Mobileread
How to enjoy an audio book
#1  leebase 10-18-2018, 03:22 PM
Some tips for the curios froma fan of “reading” audiobooks.

1. Choose the right content. A book on math of physics is not likely to be a good audio book. Histories, stories, biographies, most any summer beach book, fiction in general...can all be excellently delivered by audiobook.

2. Try a sample. I listen to audiobooks mostly via Audible and they have a good track record with me in having quality narrators. That said, everyone has their own taste...so listen to a sample first. I love Scott Brick's narrations (does the Ender's Game Series). Tinker, Taylor, Soldier Spy - eww, the narrator was so bad I couldn’t enjoy the book and never finished. But don’t form your opinions about audio books based on a bad narrator.

3. Try the Bible. If you are a reader of the Bible, there are many options to listen to it. Better and worse versions. I did a whole “read you bible in a year” by listening to a lightly dramatized version using one of the modern English translations (like the Living Bible). Wouldn’t use that one for defining my doctrine, but it was great to get a fresh take on familiar scriptures.

When listening to the Bible, you can come away with new insights that weren’t readily available when reading. My understanding of both Job and Romans was particularly enhanced due to listening.

I liked having different people read the different character's and the minimal music or sounds (like animals if the scene was in a market). They didn’t change the actual words.

There are versions with just one voice and no attempt at all to distinguish characters and different versions of the Bible.

4. Listen to the book when doing something else that doesn’t need your full attention like doing household chores, taking a walk. You might not want to start while driving.

Enjoy
Reply 

#2  Catlady 10-18-2018, 03:58 PM
My tip would be to start with something familiar until you get used to listening. I started with rereads of books I'd read a million years ago in high school and college. Because they were familiar, I didn't have to worry about losing the gist of the story even if I got a bit distracted. After a few books, I got used to listening.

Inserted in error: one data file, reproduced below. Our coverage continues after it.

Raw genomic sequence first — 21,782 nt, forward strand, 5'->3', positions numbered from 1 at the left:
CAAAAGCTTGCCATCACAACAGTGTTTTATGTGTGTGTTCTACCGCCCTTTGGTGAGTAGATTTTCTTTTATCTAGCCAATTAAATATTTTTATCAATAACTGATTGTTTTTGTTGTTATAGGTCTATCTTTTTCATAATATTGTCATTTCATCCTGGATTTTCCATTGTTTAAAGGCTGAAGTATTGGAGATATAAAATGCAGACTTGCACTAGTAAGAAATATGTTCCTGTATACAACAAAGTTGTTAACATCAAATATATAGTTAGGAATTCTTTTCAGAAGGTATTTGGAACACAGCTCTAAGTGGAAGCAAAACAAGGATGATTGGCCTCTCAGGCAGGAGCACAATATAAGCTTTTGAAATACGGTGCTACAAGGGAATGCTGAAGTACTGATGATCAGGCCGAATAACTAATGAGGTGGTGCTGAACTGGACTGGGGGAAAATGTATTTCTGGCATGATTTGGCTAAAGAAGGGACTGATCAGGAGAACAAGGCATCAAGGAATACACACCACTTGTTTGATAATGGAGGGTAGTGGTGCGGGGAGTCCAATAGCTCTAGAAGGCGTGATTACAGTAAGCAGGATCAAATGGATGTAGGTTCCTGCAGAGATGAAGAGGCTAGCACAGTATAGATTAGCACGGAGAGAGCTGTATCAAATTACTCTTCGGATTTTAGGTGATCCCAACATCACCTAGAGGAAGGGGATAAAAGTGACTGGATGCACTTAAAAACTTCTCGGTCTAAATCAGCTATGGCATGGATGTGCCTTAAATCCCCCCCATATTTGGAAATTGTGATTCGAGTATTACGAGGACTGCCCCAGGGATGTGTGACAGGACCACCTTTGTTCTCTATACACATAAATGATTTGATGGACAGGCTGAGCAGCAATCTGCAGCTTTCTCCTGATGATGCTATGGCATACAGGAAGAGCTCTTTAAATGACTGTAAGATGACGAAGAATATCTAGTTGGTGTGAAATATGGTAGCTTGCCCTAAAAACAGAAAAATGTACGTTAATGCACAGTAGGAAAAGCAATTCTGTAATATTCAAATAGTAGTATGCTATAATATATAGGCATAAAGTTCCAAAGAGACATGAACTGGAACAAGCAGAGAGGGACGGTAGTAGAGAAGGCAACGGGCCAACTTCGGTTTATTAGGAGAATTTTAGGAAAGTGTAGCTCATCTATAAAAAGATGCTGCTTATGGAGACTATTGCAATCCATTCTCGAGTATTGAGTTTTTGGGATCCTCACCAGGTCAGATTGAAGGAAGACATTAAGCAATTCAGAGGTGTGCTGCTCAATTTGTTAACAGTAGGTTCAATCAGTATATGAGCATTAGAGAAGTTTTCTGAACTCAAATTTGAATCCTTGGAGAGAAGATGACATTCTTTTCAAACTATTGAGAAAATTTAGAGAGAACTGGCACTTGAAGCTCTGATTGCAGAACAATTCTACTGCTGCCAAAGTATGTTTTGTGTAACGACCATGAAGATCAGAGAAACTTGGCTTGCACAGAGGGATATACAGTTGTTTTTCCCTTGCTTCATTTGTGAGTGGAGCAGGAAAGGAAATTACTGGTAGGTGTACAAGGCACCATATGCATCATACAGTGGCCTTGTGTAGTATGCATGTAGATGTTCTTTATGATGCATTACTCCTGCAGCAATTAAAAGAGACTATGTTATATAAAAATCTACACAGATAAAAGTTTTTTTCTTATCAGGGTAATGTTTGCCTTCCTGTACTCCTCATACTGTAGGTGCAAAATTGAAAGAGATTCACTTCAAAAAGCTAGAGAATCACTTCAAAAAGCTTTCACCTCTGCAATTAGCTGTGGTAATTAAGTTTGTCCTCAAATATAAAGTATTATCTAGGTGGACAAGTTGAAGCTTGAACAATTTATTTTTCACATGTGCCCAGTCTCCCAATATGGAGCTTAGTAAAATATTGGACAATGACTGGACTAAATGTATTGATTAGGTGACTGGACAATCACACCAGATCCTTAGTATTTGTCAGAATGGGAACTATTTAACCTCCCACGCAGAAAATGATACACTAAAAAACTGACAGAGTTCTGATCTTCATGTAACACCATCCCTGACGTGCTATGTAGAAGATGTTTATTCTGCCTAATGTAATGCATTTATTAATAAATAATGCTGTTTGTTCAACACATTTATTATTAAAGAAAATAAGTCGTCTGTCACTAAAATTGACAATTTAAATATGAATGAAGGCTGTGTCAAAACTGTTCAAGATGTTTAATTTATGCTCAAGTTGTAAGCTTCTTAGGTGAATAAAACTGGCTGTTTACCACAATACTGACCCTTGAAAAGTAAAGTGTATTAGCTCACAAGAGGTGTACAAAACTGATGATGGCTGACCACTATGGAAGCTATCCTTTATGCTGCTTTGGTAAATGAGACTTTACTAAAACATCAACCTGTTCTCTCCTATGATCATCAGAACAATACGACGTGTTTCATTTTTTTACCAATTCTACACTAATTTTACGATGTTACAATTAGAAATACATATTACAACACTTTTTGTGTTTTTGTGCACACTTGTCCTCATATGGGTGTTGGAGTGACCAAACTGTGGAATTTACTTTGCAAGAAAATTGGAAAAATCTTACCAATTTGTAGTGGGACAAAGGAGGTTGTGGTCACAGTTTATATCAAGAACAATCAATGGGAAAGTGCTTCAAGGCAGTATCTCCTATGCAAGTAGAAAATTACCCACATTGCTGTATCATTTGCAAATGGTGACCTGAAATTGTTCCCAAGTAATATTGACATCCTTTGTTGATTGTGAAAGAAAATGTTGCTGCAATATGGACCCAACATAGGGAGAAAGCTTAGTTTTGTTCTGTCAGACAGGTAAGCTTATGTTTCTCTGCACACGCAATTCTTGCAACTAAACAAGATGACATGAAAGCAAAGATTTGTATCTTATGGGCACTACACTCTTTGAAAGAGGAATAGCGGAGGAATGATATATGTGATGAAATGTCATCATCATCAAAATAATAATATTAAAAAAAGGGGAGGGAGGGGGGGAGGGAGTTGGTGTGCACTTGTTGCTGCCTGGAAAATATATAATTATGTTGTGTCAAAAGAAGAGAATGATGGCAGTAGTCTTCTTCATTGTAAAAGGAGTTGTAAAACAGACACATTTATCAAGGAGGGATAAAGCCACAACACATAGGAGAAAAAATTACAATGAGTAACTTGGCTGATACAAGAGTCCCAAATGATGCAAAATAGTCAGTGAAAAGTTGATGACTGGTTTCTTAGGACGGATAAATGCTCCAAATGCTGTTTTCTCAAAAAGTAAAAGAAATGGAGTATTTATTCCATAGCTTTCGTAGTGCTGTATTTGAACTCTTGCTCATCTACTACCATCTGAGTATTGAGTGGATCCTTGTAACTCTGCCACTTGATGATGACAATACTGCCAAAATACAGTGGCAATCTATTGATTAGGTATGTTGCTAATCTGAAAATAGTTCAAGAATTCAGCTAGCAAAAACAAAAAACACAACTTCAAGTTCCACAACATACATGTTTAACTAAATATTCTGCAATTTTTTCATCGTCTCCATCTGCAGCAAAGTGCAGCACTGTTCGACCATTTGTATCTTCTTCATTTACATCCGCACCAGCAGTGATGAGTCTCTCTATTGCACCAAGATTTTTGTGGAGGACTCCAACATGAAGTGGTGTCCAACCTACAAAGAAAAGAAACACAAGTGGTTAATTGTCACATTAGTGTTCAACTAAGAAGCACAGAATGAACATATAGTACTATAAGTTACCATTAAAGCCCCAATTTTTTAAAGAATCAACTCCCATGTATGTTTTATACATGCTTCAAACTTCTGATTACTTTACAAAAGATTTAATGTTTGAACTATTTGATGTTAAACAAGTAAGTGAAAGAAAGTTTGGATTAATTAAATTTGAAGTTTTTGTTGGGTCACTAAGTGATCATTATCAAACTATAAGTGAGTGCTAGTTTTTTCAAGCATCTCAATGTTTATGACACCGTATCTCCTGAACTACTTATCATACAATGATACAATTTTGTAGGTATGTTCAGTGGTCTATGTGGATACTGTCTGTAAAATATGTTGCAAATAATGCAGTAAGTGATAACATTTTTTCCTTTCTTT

I recommend LibriVox for free public domain books. The readers vary widely; some of them are excellent and others not so much.
Reply 

#3  issybird 10-18-2018, 05:00 PM
Quote Catlady
My tip would be to start with something familiar until you get used to listening. I started with rereads of books I'd read a million years ago in high school and college. Because they were familiar, I didn't have to worry about losing the gist of the story even if I got a bit distracted. After a few books, I got used to listening.
I think this is the single best tip for someone who wants to try audiobooks. It is a learned skill.

Quote leebase

2. Try a sample. I listen to audiobooks mostly via Audible and they have a good track record with me in having quality narrators. That said, everyone has their own taste...so listen to a sample first. I love Scott Brick's narrations (does the Ender's Game Series). Tinker, Taylor, Soldier Spy - eww, the narrator was so bad I couldn’t enjoy the book and never finished. But don’t form your opinions about audio books based on a bad narrator.
Yep. Narrators matter. A bad narrator will ruin a good book. That said, all of the most popular narrators have their naysayers, so you've got to try for yourself (Scott Brick is not universally popular, just saying ). However, there are some where all the reviews agree on the awfulness of the narration and you might as well take their word for it in that case.

Quote
I liked having different people read the different character's and the minimal music or sounds (like animals if the scene was in a market). They didn’t change the actual words.